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Interestingly enough, one of the iPhone's biggest flaws is one of the original iPod's best features: the ability to store and transfer files on its drive. With a 4GB or 8GB capacity, the iPhone is as capable as any of the USB flash drives on the market, with the ability to hold hundreds of documents and files.
But Apple opted to limit the iPhone's file storage capability to email attachments, and developers have been working on a workaround ever since the tantalizing gadget hit shelves. But until a legitimate way (read: non-hack) to physically store file on the iPhone arrives, a couple of apps have surfaced to circumvent Apple's virtual road block.
The first, called Readdle (click here on your Mac; click here on your iPhone), offers "a simple way to access your doc, gif, html, jpeg, pdf, rtf, txt, xls files with iPhone." You sign up for a free account and get 50MB of storage. On your computer, you can access your account and upload files into your personal Readdle folder. You can rename files, organize them into folders and, of course, access right on your iPhone.
Readdle is a simple way to carry files from work to home - and maybe catch up on Romeo and Juliet.
To get the ball rolling, Readdle has supplied a few documents for your viewing pleasure, including short works from Charles Dickens and H.P. Lovecraft, a few Sherlock Holmes mysteries and Shakespeare plays, and a nifty ruler tool, which turns your iPhone into a 2.5-inch measuring stick.
Last week, Transmedia jumped into the fray by offering its Glide Mobile sync and transcoding service for iPhone users (click here from your Mac; click here from your iPhone). Glide is a more robust option than Readdle, with 2GB of storage (for free) or 10GB for $4.95 per month. Picking up where Readdle leaves off, Glide offers a place to dump your multimedia files (including .wmv, .mpg, .mpeg, .avi, .divx, .mov, .mp4, .3gp.,wma .wav, .au, .mp3, .m4a, .aiff, .aac and .ac3).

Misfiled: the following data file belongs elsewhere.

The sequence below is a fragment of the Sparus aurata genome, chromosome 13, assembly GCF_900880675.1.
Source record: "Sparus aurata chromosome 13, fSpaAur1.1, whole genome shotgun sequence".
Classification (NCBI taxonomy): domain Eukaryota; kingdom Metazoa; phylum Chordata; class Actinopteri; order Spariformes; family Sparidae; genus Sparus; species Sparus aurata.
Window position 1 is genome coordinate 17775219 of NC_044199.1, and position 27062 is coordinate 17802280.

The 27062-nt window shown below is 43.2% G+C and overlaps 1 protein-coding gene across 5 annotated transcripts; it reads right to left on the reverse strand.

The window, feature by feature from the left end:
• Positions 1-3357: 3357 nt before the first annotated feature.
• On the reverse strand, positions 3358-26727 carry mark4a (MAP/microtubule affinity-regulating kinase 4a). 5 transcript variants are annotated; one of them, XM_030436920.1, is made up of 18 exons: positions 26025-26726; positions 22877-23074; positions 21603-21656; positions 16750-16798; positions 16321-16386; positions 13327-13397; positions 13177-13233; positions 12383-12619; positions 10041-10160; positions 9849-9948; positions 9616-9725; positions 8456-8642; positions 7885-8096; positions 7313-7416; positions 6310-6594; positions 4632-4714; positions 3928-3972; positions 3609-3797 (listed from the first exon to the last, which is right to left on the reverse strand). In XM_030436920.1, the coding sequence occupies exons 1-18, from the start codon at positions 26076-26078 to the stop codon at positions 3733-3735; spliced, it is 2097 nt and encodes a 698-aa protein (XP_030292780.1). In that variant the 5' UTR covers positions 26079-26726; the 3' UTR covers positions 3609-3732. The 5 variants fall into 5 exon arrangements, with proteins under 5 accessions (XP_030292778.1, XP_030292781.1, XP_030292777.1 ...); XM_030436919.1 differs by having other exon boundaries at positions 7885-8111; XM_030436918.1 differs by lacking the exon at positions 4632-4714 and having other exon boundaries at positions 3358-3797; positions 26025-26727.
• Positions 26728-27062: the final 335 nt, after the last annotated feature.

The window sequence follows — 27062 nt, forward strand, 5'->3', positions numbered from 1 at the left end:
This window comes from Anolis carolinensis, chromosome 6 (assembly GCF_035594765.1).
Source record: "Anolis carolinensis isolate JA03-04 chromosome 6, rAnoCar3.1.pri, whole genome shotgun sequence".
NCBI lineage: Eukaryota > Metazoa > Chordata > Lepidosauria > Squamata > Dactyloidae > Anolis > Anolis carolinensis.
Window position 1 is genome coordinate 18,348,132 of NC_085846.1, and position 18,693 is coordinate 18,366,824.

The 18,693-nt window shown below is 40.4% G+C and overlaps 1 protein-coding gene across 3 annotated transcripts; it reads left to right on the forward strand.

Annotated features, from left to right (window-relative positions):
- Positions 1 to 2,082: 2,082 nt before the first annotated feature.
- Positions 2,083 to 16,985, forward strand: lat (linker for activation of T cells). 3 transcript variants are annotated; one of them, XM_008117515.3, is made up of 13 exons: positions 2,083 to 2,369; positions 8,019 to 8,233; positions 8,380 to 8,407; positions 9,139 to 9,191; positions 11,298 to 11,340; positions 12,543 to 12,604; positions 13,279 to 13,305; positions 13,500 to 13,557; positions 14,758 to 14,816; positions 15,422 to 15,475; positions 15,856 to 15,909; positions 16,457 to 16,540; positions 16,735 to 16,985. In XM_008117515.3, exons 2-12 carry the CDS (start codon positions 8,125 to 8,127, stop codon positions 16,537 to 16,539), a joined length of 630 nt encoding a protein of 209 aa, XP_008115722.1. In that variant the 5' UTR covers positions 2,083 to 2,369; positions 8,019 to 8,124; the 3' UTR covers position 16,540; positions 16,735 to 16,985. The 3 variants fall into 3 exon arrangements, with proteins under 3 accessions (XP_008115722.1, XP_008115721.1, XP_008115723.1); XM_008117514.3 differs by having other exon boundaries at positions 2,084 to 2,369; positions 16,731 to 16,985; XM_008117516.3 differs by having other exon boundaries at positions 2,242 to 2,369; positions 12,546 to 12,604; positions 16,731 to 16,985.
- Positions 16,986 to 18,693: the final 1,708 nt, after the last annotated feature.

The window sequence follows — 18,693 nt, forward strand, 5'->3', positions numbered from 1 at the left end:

Glide offers an array of tools, but most of them can't rival the iPhone's sleek apps.
Along the same lines as Readdle's literature library, Glide offers a few songs that can be streamed over EDGE or Wi-Fi. The service is fast but a bit more confusing than Readdle's, with options like Chat, PhotoEdit, Blog, and Bookmarks that are either in development, or just not very useful. Uploads are a little slow, and Glide overlaps several of the iPhone's own multimedia tools.
Plus, you can't edit them any of the files. But until there's an app called Edittle, these two apps will have to do.